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1 in 25 patients gets infection in hospital

When antibiotics first started being used in the 1940's they were considered a "miracle drug". It seemed that bacterial infections would no longer be a problem for the world. However, recently, one gene is making it seem as though the end of antibiotics is at hand. This gene is New Delhi metallo-beta-lactamase 1. The gene contains an enzyme that is active against a beta-lactam ring that most antibiotics contain which causes the bacteria to be resistant to common cures. The NDM-1 gene can be replicated and transferred between bacteria through a process known as horizontal gene transfer. Bacteria that commonly host NDM-1 are gut bacterium E. coli, Klebsiella pneumonia, Enterobacter species, and Morganella morganni. The bacteria became known as "superbug"; resistant to all antibiotics. For more story/information watch an excerpt from the FRONTLINE documentary "Hungting the nightmare bacteria" on PBS. Would the cause of the superbug in this article relates to the NDM-1 Gene? Prevention: Be sure to educate yourself (in addition to the healthcare professional's advice) to not use more antibiotics than are actually necessary, avoid medical tourism, and maintain a good hygiene.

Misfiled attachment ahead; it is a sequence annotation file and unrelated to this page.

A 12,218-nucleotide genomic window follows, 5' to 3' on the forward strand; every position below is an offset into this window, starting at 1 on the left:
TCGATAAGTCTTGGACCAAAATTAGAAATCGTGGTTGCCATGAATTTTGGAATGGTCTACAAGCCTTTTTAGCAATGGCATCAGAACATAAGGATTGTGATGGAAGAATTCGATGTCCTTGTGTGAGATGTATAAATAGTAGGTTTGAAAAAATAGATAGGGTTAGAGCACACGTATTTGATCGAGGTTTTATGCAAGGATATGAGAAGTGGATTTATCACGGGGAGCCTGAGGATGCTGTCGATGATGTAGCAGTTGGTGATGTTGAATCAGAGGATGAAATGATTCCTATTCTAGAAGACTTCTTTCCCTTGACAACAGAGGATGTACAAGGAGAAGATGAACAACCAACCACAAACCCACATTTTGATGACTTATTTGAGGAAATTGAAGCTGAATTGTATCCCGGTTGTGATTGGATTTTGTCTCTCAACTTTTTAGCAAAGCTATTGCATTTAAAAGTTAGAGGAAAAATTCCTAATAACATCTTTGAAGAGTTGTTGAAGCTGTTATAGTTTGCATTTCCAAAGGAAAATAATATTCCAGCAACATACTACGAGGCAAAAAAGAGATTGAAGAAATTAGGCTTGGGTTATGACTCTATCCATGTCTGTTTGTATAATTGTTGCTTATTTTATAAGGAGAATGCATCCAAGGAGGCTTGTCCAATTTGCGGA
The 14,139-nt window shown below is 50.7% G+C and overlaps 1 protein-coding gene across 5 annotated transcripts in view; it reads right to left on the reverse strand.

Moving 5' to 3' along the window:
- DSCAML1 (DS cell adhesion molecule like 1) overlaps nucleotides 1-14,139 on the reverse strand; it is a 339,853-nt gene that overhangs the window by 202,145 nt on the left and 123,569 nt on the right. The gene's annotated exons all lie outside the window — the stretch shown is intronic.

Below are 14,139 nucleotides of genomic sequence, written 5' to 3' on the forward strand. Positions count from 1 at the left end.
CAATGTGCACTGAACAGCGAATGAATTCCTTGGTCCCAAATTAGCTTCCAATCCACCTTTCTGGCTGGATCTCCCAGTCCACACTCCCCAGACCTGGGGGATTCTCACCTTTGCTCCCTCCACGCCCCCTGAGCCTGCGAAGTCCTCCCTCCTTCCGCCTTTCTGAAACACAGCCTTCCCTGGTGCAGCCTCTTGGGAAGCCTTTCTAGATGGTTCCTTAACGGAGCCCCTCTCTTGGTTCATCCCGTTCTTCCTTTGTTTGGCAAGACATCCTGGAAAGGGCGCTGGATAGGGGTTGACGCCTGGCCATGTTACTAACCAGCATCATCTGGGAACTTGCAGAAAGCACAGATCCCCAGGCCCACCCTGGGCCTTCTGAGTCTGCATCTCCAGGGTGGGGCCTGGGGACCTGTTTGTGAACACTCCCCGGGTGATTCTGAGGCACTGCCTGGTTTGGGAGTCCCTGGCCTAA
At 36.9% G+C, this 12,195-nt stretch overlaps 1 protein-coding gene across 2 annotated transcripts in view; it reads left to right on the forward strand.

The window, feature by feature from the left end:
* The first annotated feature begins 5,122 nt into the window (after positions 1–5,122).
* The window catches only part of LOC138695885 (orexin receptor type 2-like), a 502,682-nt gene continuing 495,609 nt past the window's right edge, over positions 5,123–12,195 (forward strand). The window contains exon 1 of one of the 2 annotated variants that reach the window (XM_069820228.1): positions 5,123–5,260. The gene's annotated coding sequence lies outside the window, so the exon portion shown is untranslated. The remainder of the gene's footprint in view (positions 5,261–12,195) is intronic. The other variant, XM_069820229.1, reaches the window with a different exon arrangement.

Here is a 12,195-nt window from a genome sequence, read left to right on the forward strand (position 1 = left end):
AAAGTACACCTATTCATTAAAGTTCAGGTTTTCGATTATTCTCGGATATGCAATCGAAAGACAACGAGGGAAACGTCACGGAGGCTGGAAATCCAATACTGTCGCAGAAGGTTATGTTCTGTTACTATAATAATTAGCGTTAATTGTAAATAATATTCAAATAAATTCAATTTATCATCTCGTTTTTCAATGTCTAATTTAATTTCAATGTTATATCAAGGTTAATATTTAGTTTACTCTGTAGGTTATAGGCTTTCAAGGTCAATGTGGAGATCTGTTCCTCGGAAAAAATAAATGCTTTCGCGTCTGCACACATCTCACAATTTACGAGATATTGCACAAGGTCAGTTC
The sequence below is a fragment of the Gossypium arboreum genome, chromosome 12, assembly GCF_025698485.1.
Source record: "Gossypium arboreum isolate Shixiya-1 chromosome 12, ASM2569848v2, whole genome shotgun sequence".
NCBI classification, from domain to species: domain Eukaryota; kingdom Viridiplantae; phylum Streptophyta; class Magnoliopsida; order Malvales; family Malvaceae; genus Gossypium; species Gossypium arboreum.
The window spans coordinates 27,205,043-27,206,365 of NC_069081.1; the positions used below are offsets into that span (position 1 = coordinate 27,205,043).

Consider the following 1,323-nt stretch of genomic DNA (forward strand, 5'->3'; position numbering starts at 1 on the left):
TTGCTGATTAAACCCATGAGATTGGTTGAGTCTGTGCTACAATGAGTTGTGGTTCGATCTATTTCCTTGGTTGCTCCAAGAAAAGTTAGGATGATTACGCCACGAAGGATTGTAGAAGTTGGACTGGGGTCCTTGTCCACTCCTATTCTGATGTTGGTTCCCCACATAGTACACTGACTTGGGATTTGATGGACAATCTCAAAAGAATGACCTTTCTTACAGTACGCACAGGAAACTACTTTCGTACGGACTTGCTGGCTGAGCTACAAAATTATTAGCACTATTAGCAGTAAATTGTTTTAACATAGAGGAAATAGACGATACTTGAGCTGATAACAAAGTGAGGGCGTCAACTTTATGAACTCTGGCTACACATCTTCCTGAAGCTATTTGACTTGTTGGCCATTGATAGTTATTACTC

Credited: The Master's College research challege team - M. Thor, R. Altamirano, S. Beers, and M. Castrejon.
 
 

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